"Devastating news": Experts say DA's questionable decisions sink chance of pre-election TV trial

“There were lots of opportunities to get this moving much sooner," says Georgia law professor Clark Cunningham

By Marina Villeneuve

Staff Reporter

Published June 6, 2024 3:53PM (EDT)

District Attorney of Fulton County, Georgia, Fani Willis poses for photos in her chambers at the Fulton County Court House in Atlanta, Georgia on Tuesday, August 8, 2023. (Megan Varner for The Washington Post via Getty Images)
District Attorney of Fulton County, Georgia, Fani Willis poses for photos in her chambers at the Fulton County Court House in Atlanta, Georgia on Tuesday, August 8, 2023. (Megan Varner for The Washington Post via Getty Images)

The Georgia Court of Appeals’ order pausing proceedings against high-profile defendants in Donald Trump’s criminal election racketeering case in Fulton County makes it all but certain that the former president won’t have a televised trial before the November election, according to legal experts.

The Wednesday order stalls proceedings against Trump and eight of his alleged co-conspirators’ efforts to overturn the will of Georgia’s voters in 2020 – as a panel of three judges decides whether District Attorney Fani Willis will be allowed to stay on the case.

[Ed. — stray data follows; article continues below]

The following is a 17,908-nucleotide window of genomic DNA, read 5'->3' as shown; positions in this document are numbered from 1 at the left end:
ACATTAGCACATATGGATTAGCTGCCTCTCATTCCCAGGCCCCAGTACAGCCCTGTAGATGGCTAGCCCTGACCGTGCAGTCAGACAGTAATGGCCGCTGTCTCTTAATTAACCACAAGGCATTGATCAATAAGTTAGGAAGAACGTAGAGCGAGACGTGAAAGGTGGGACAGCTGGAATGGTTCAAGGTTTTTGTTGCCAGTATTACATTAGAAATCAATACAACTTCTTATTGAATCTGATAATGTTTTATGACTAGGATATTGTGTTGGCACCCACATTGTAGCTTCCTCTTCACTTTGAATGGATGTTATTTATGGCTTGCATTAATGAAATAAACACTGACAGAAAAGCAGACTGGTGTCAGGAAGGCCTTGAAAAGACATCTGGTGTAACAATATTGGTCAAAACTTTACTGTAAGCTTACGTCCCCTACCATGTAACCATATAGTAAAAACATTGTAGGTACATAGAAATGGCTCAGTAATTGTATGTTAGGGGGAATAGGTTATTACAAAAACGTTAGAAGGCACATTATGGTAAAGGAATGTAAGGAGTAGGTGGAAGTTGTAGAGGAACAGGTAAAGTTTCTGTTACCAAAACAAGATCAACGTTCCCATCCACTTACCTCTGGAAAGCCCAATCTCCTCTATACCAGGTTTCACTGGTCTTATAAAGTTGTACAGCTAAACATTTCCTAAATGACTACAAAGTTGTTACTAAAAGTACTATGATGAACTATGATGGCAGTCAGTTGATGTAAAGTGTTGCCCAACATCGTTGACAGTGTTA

“For anybody who was interested in having this case tried before the election, which I think everybody should be interested in, this, of course, is devastating news,” Clark Cunningham, professor of law at Georgia State University, told Salon.

Atlanta defense attorney Andrew Fleischman called the decision “expected."

Meanwhile – legal experts say it’s unlikely the half dozen other defendants whose trial court proceedings have not been paused will end up being tried this year. 

Those defendants – including Trump legal adviser John Eastman, attorney Ray Smith III as well as state senator and alleged fake elector Shawn Still – did not appeal Judge Scott McAfee’s order declining to disqualify Willis. 

“John Eastman and Ray Smith and Sean Still all connect to the so-called fake elector scheme, which is probably the most significant issue,” Cunningham said.

Eastman — who has said that he wants to have his trial before 2025 — is alleged to have played a central role in the scheme devised by Trump and his allies in several swing states to create and submit fraudulent election certificates and the now-infamous slates of "fake electors." 

But Fleischman said trying those defendants before a decision could put the court in a “tough position.”